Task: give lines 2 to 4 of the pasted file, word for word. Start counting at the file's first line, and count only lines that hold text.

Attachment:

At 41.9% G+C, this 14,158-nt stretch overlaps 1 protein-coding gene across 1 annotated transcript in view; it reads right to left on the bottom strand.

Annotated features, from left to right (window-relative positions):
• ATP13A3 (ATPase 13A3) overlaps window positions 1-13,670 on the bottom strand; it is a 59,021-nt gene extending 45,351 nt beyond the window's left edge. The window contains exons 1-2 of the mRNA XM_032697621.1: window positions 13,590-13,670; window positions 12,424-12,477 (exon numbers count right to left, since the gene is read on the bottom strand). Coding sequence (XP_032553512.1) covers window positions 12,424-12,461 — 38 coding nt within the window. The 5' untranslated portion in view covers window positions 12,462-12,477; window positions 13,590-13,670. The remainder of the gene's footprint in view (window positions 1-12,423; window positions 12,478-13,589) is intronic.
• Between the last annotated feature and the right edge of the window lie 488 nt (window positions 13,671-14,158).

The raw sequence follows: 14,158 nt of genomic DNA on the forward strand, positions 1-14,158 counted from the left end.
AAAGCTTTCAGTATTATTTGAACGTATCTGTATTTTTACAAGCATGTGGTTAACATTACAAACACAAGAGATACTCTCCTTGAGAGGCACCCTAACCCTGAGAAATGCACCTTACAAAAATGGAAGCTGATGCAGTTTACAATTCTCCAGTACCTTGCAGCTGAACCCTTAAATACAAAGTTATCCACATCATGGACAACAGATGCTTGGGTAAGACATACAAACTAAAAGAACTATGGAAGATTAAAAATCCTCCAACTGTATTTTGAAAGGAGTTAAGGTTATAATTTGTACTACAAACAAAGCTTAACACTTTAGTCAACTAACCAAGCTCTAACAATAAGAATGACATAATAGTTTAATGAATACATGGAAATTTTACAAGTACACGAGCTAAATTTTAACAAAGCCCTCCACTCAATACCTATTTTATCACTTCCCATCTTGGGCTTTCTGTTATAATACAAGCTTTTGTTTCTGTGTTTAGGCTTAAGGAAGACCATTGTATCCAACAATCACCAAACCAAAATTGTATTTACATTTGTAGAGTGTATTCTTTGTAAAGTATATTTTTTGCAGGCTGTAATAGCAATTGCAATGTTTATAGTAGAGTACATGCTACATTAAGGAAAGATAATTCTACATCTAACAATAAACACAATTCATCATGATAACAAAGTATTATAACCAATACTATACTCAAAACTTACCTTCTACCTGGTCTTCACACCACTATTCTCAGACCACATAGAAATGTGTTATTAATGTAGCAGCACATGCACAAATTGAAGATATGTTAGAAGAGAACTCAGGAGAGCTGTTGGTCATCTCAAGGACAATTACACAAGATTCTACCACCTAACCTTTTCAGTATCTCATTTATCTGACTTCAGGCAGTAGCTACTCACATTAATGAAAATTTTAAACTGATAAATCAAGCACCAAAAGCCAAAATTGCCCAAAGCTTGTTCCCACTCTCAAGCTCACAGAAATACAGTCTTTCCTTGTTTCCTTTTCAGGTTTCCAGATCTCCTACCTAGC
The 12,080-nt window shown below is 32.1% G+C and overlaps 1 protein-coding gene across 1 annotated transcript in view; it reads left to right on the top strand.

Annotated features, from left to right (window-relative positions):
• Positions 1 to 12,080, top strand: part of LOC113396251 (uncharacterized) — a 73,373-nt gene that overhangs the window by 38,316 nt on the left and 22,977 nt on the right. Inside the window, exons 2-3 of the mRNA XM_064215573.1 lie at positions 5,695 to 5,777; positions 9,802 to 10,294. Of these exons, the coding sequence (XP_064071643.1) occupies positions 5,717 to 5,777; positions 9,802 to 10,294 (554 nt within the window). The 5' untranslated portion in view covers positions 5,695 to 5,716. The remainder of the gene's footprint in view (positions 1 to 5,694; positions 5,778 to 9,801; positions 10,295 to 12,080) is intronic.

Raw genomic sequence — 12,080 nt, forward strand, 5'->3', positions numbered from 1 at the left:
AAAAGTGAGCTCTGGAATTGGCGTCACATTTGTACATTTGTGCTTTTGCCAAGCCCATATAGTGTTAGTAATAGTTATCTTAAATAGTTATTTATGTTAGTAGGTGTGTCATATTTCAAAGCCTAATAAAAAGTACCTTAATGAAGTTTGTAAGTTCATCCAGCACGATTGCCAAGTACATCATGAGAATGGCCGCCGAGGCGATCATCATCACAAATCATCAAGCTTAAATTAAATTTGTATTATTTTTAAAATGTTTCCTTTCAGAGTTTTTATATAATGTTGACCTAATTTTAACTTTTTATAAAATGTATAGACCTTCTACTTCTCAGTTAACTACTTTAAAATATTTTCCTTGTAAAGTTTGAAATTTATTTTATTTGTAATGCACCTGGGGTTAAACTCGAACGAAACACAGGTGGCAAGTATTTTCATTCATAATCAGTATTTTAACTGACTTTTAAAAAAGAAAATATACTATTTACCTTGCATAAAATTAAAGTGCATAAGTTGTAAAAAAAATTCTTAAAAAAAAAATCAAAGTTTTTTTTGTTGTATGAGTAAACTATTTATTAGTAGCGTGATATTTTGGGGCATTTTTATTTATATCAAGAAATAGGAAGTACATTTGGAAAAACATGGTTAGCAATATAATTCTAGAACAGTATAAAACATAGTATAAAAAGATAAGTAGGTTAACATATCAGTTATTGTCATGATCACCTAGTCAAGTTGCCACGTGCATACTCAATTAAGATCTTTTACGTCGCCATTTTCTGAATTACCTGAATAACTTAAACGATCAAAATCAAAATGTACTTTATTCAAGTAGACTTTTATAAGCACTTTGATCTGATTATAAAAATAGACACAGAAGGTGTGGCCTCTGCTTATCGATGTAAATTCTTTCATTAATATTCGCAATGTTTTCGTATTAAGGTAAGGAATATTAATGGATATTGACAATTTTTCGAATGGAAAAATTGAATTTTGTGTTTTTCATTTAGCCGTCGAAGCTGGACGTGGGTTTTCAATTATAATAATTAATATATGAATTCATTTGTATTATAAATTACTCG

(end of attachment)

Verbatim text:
Annotated features, from left to right (window-relative positions):
• ATP13A3 (ATPase 13A3) overlaps window positions 1-13,670 on the bottom strand; it is a 59,021-nt gene extending 45,351 nt beyond the window's left edge. The window contains exons 1-2 of the mRNA XM_032697621.1: window positions 13,590-13,670; window positions 12,424-12,477 (exon numbers count right to left, since the gene is read on the bottom strand). Coding sequence (XP_032553512.1) covers window positions 12,424-12,461 — 38 coding nt within the window. The 5' untranslated portion in view covers window positions 12,462-12,477; window positions 13,590-13,670. The remainder of the gene's footprint in view (window positions 1-12,423; window positions 12,478-13,589) is intronic.
• Between the last annotated feature and the right edge of the window lie 488 nt (window positions 13,671-14,158).